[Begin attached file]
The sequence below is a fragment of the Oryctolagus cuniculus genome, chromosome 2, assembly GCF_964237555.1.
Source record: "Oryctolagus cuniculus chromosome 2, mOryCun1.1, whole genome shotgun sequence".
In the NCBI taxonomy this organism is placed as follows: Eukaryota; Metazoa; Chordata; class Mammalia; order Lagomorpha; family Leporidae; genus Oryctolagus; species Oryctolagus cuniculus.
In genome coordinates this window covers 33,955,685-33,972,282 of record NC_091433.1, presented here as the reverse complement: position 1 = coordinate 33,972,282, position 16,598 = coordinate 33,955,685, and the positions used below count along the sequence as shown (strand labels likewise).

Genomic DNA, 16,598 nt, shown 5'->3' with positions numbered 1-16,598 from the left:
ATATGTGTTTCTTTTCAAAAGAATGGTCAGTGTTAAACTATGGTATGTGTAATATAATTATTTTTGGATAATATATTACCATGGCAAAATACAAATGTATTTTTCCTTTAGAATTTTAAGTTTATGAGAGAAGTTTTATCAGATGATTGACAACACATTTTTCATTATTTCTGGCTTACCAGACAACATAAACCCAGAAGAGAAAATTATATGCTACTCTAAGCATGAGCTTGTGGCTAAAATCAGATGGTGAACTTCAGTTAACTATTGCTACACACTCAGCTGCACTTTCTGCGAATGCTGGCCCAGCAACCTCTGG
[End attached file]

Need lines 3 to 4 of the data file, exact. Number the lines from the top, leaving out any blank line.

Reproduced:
In the NCBI taxonomy this organism is placed as follows: Eukaryota; Metazoa; Chordata; class Mammalia; order Lagomorpha; family Leporidae; genus Oryctolagus; species Oryctolagus cuniculus.
In genome coordinates this window covers 33,955,685-33,972,282 of record NC_091433.1, presented here as the reverse complement: position 1 = coordinate 33,972,282, position 16,598 = coordinate 33,955,685, and the positions used below count along the sequence as shown (strand labels likewise).